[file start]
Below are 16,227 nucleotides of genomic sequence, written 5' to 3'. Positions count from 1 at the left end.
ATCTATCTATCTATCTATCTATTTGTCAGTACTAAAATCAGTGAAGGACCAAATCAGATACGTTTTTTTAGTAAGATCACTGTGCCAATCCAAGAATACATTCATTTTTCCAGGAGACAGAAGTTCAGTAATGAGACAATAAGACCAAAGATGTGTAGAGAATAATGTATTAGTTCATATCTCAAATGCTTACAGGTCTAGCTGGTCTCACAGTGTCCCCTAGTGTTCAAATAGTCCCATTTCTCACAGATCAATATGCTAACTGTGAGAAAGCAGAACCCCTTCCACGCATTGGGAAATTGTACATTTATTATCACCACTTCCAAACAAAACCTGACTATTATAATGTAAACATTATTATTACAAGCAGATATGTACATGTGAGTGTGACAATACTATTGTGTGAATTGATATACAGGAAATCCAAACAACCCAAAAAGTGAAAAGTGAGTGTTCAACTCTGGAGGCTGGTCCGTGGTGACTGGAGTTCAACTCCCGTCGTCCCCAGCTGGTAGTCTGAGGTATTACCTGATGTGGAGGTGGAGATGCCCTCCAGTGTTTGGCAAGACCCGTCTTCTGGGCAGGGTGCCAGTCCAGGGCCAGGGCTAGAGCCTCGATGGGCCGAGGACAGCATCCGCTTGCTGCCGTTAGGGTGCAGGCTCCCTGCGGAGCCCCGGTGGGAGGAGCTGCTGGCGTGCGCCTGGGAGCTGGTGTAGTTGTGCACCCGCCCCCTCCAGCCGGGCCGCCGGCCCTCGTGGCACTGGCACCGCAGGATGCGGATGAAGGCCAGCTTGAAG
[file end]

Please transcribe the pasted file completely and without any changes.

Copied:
Below are 16,227 nucleotides of genomic sequence, written 5' to 3'. Positions count from 1 at the left end.
ATCTATCTATCTATCTATCTATTTGTCAGTACTAAAATCAGTGAAGGACCAAATCAGATACGTTTTTTTAGTAAGATCACTGTGCCAATCCAAGAATACATTCATTTTTCCAGGAGACAGAAGTTCAGTAATGAGACAATAAGACCAAAGATGTGTAGAGAATAATGTATTAGTTCATATCTCAAATGCTTACAGGTCTAGCTGGTCTCACAGTGTCCCCTAGTGTTCAAATAGTCCCATTTCTCACAGATCAATATGCTAACTGTGAGAAAGCAGAACCCCTTCCACGCATTGGGAAATTGTACATTTATTATCACCACTTCCAAACAAAACCTGACTATTATAATGTAAACATTATTATTACAAGCAGATATGTACATGTGAGTGTGACAATACTATTGTGTGAATTGATATACAGGAAATCCAAACAACCCAAAAAGTGAAAAGTGAGTGTTCAACTCTGGAGGCTGGTCCGTGGTGACTGGAGTTCAACTCCCGTCGTCCCCAGCTGGTAGTCTGAGGTATTACCTGATGTGGAGGTGGAGATGCCCTCCAGTGTTTGGCAAGACCCGTCTTCTGGGCAGGGTGCCAGTCCAGGGCCAGGGCTAGAGCCTCGATGGGCCGAGGACAGCATCCGCTTGCTGCCGTTAGGGTGCAGGCTCCCTGCGGAGCCCCGGTGGGAGGAGCTGCTGGCGTGCGCCTGGGAGCTGGTGTAGTTGTGCACCCGCCCCCTCCAGCCGGGCCGCCGGCCCTCGTGGCACTGGCACCGCAGGATGCGGATGAAGGCCAGCTTGAAG